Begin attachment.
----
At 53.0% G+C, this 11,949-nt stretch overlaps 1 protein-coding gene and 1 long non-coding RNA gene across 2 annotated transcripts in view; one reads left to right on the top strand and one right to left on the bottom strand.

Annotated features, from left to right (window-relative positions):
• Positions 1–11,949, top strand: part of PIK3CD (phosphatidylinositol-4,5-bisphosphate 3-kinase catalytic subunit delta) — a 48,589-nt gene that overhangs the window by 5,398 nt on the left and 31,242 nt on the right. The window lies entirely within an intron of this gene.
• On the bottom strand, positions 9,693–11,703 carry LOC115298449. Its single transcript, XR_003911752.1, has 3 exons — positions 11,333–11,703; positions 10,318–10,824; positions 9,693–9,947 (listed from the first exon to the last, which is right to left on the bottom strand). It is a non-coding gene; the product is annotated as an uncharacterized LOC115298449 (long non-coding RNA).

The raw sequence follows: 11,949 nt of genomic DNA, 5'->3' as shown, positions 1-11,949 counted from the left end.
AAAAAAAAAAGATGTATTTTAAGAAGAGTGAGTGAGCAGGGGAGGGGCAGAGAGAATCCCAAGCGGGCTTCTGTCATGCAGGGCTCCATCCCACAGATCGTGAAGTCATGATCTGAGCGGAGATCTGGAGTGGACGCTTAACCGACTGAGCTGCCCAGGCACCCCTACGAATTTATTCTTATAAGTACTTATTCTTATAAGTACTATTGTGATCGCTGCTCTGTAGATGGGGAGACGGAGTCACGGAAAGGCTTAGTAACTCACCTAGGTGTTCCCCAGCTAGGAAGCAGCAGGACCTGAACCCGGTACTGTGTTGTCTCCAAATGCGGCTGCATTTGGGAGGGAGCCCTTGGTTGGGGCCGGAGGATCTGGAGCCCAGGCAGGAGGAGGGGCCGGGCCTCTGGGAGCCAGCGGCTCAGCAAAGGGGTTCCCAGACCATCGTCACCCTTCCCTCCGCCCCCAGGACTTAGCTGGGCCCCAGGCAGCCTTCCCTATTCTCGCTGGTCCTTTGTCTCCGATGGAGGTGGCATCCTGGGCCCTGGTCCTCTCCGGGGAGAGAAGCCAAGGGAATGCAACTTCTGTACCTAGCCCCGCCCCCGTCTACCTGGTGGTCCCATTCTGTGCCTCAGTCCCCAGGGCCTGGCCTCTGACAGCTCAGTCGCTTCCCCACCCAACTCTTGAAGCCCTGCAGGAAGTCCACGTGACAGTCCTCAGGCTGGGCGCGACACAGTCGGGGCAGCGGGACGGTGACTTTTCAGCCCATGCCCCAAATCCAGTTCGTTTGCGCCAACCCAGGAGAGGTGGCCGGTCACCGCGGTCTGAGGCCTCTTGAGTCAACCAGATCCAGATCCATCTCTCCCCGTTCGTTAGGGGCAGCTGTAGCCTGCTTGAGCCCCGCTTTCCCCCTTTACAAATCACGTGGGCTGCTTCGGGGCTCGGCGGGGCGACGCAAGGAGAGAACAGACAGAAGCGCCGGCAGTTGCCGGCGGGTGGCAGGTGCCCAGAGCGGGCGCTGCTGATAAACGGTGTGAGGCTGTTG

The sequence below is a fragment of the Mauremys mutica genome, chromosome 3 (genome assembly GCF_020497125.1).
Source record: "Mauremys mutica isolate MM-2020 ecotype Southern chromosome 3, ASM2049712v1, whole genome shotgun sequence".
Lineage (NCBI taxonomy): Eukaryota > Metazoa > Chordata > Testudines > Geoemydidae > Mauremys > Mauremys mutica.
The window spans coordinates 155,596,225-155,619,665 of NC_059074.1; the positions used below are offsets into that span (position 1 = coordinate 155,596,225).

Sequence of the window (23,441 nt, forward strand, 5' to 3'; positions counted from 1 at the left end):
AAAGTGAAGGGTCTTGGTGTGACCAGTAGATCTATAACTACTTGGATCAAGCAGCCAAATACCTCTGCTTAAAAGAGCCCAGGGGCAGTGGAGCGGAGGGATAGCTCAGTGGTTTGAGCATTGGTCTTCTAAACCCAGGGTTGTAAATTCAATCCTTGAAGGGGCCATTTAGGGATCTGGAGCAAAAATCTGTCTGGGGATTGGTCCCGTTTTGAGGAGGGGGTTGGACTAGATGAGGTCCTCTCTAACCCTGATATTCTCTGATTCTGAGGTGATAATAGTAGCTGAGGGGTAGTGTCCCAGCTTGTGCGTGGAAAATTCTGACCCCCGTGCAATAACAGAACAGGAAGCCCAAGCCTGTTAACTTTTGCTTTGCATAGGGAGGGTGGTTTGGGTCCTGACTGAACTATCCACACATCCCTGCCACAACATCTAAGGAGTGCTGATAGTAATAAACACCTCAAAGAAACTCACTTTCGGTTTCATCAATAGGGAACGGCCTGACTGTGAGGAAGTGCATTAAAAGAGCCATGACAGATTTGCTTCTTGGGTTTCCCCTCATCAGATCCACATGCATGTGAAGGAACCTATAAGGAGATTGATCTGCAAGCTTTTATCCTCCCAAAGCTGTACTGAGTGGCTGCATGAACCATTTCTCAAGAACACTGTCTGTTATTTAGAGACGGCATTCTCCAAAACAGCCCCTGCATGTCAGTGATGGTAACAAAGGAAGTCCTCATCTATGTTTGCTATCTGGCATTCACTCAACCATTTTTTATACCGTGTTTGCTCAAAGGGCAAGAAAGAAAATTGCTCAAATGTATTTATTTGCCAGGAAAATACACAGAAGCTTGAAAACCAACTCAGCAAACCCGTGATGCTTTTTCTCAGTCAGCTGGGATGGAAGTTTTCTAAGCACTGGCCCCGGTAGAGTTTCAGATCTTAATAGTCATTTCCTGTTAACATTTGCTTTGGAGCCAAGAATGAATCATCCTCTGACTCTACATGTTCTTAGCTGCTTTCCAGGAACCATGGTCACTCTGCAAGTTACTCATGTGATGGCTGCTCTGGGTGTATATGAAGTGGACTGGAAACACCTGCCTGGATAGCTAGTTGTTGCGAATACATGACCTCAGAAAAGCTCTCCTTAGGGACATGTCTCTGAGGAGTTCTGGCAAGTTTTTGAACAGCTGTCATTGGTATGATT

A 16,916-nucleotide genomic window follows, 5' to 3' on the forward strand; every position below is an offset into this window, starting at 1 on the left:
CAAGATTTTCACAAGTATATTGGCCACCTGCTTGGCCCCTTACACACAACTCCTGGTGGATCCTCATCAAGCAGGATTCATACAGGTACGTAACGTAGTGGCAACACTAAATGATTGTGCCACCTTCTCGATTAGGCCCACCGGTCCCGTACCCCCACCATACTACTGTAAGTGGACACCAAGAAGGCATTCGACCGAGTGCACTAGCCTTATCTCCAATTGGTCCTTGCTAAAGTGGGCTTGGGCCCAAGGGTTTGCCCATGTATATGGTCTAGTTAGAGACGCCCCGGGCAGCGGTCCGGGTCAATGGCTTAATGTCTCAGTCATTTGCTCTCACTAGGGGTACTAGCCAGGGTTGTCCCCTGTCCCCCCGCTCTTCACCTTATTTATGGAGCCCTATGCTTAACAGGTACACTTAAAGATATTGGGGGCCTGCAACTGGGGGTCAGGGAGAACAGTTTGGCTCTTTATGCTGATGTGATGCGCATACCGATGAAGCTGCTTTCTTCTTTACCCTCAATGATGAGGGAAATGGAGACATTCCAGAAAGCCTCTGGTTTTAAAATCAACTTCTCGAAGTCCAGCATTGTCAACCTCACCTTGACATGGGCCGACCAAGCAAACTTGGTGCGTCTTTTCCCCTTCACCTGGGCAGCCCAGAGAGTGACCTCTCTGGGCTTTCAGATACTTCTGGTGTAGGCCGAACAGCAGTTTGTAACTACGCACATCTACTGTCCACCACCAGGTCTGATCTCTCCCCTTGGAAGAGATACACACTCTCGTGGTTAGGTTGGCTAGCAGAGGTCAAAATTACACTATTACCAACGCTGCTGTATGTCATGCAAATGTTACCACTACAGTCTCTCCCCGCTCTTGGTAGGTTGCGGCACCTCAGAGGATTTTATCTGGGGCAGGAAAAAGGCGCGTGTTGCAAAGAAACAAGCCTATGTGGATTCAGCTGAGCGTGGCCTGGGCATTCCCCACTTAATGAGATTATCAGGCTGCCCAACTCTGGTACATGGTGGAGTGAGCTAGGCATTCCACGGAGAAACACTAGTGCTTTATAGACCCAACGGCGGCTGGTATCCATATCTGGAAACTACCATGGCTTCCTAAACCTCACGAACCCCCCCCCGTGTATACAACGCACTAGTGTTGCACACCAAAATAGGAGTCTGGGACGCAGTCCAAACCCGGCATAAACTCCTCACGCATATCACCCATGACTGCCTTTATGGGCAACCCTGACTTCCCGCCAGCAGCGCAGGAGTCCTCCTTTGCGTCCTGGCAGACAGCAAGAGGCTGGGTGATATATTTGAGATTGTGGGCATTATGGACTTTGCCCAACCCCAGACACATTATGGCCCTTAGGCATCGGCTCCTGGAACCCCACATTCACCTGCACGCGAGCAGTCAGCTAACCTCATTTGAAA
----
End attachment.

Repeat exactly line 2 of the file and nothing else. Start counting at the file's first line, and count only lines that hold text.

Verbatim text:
Annotated features, from left to right (window-relative positions):